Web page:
« AnteriorContinuar »
Essay on the Theory of Money, (continued.)......
Admiral Berkeley's order for searching the American frigate, Chesapeake......
Nu 16. Historical Digest of foreign attairs-Thoughts on the Prussian ensin at our com-
State of Turkey..
Treaty of Armistice between Russia and the l'oric.........
No. 1S. Further considerations on the dispute with America......
Proceedings of the court-martial, holden in Halifax harbour, for the trial of Jenkin Ratford,
Provisional government of th.
No. 20. Histcrical Diyos
Observations on the
His majesty's proclamation, subjecting all the ports of Europe, except in the powers not at
'T. P.'s letter on the decay of religion
Danish patent, inflicting penalties on such Danes as carry on trade with England.
French reply to his majesty's declaration relative to the expedition to Copenhagen
Return of the English frigate
Vol. III. N° 1. Saturday, July 4, 1807: Price 10d.
រ PARLIAMENTARY PROCEEDINGS. On Friday, the 26th ult. the lord chancellor, in his majestys name, delivered the following speech to both houses of parliament:
" My lords and gentlemen,- We have it in command from his majesty to state to you, that having deemed it expedient to recur to the sense of his people, his ma jesty, in conformity to his declared intention, bas lost no time in causing the present parliament to be assembled.
" His majesty has great satisfaction in acquainting you, that since the events which led to the dissolution of the last parliament, his majesty has received, in numerous adultesses fruto his subjects, the warmest assurances of their affectionate ato tachment to his person and government, and of their firm resolution to support bim, in maintaining ihe just rights of his crown, and the true principles of ihe constitution; and he commands us to express his entire confidence, ibat he shall experience, in all your deliberations, a determination to afford him an equally loyal, zealous, and affectionate support, under all the arduous circumstances of the present time.
* We are commanded by his majesty to inform you, that his majesty's endeavours have been most anxiously employed for the purpose of drawing closer the ties by which his majesty is connected with the powers of the continent: of assisting the etforts of those powers against the ambition and oppressions of France; of forming sucbengagements as may ensure their continued co-operation ; and of establishing that mutual confidence and concert, so essential, under any course of events, to the restoration of a solid and permanent peace in Europe.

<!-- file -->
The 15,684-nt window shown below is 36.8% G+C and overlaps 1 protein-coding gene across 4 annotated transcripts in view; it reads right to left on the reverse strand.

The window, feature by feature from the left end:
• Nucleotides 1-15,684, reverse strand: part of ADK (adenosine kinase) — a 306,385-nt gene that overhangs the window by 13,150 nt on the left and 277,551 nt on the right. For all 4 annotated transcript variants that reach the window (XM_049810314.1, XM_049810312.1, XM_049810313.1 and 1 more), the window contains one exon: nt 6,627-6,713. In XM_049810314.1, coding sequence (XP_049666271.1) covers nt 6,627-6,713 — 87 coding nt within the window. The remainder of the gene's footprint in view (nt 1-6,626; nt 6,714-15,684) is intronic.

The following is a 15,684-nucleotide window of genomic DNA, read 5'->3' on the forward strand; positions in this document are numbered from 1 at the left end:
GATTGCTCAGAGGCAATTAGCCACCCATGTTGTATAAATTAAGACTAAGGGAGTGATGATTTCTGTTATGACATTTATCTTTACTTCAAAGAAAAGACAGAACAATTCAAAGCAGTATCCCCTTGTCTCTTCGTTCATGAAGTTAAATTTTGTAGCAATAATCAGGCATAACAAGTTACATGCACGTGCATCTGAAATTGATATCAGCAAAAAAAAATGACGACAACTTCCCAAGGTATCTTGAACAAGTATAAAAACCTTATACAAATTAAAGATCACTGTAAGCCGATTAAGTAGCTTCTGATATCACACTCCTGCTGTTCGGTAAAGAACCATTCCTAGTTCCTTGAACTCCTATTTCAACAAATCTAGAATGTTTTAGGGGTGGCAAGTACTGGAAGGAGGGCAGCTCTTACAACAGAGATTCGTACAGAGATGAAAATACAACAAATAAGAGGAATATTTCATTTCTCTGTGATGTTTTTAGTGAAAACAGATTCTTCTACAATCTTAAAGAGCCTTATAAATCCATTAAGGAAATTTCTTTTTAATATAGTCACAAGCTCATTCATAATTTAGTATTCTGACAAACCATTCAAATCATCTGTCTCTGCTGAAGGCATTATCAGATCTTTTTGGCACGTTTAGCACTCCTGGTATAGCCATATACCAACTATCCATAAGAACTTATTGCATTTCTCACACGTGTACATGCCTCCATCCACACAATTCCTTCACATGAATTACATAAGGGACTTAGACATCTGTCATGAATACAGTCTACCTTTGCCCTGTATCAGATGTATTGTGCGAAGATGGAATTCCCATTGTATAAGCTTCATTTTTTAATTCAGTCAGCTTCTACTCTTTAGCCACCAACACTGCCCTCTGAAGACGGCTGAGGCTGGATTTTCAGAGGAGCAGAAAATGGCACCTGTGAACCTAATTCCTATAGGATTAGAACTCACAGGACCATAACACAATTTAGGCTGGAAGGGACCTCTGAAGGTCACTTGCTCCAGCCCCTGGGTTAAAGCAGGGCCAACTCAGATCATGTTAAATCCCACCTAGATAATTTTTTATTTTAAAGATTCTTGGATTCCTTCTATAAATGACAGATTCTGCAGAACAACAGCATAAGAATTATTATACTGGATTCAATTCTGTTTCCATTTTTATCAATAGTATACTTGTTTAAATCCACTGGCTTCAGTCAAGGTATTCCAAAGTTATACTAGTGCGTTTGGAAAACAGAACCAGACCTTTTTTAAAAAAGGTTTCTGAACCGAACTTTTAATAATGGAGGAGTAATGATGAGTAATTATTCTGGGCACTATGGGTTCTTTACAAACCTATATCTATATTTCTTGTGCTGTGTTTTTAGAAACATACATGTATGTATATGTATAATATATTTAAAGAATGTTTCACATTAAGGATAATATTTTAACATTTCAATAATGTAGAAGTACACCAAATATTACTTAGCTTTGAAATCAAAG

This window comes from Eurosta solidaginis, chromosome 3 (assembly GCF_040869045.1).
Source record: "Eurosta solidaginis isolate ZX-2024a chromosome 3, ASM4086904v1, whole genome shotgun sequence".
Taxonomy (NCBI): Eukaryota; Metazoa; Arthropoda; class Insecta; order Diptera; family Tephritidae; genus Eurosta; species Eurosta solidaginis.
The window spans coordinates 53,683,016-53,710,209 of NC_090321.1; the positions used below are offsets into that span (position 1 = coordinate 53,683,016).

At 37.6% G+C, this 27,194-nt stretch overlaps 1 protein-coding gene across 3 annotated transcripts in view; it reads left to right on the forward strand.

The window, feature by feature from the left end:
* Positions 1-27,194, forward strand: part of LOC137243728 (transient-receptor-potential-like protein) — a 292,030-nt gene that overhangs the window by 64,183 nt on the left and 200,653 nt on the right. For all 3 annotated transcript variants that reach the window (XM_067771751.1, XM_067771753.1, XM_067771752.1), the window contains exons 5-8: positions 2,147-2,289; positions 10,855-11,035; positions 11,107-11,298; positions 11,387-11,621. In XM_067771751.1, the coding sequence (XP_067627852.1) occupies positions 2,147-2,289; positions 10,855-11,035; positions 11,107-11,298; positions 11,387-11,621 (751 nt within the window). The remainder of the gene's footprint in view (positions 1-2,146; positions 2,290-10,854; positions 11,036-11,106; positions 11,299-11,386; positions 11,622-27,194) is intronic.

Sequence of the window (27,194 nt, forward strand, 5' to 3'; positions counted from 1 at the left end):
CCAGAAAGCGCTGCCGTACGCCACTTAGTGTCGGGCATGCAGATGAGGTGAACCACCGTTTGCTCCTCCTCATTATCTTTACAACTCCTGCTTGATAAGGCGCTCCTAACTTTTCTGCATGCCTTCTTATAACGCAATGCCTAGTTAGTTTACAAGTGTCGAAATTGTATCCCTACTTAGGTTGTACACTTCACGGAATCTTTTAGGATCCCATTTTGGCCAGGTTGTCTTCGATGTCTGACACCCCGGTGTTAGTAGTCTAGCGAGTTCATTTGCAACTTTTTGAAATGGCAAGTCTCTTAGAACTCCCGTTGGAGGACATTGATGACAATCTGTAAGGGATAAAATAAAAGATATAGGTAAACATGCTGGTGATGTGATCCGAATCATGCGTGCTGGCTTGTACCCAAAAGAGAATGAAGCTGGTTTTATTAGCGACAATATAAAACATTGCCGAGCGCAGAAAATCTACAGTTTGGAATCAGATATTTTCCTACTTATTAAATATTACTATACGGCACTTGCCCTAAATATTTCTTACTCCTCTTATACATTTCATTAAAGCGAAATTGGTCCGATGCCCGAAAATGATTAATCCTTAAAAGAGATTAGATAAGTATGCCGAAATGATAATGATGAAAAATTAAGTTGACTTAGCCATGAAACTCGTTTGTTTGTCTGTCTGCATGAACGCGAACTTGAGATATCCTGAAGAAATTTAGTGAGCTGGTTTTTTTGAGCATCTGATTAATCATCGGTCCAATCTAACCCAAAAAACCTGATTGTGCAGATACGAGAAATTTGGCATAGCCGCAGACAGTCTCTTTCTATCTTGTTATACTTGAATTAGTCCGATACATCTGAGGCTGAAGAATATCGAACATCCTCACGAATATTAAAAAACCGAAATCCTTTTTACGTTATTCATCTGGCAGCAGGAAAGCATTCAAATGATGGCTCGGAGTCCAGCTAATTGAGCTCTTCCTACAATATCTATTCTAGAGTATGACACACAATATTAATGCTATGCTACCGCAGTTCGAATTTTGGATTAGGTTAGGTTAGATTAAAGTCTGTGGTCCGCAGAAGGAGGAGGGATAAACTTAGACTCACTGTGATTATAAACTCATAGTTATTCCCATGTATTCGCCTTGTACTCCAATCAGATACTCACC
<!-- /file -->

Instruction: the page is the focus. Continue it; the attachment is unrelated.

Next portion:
" It would have afforded his inajesty the greatest pleasure to have been enabled to inform you, that the mediation undertaken by his majesty for the purpose of preserving peace between bis majesty's ally, the emperor 'oi Russia, and the Sublime Port, had proved effectual for that important object; his majesty deeply regrets the failure of that mediation, accompanied as it was by the dissappointment of the efforts of bis majesty's squadron in the sea of Marmora, and followed as it hus since been by the losses which have been sustained by his gallant troops in Egypt.
His majesty could not but lament the extension of hostilities in any quarter, which should create a diversion in the war so favourable to the views of France; but lamenting it especially in the instance of a power with which his majesty has been só closely connected, and which has been so recently indė isted for its protection against the incroachments of France to the signal and successful interposition of his majesty's
“ His majesty has directed us to acquaint you, that he has thought it right to adopt such measures as might best enable him, in concert with the emperor of Russia, to take advantage of any favourable opportunity for bringing the hostilities in which they are engaged against the Sublime Port, to a conclusion, consistent with his majesty's honour, and the interests of his ally.
Gentlemen of the house of commons, His majesty has ordered the estimates of the current year to be laid before you, and hé relies on the tried loyalty and zeal of his faithful commous to make such provisions for the public service, as well as for the further application of the sums which were granted in the last parliament, as may appear to be necessary.
" And his majesty, bearing constantly in mind the necessity of a careful and economical administration of the pecuniary resources of the country, has directed us to express his hopes that you will proceed without delay in the pursuit of those inquiries, connected with the public economy, which engaged the attention of the last Parliament.
"My lords and gentlemen,– His majesty commands us to state to you, that he deeply impressed with the peculiar importance, at the present moment, of cherish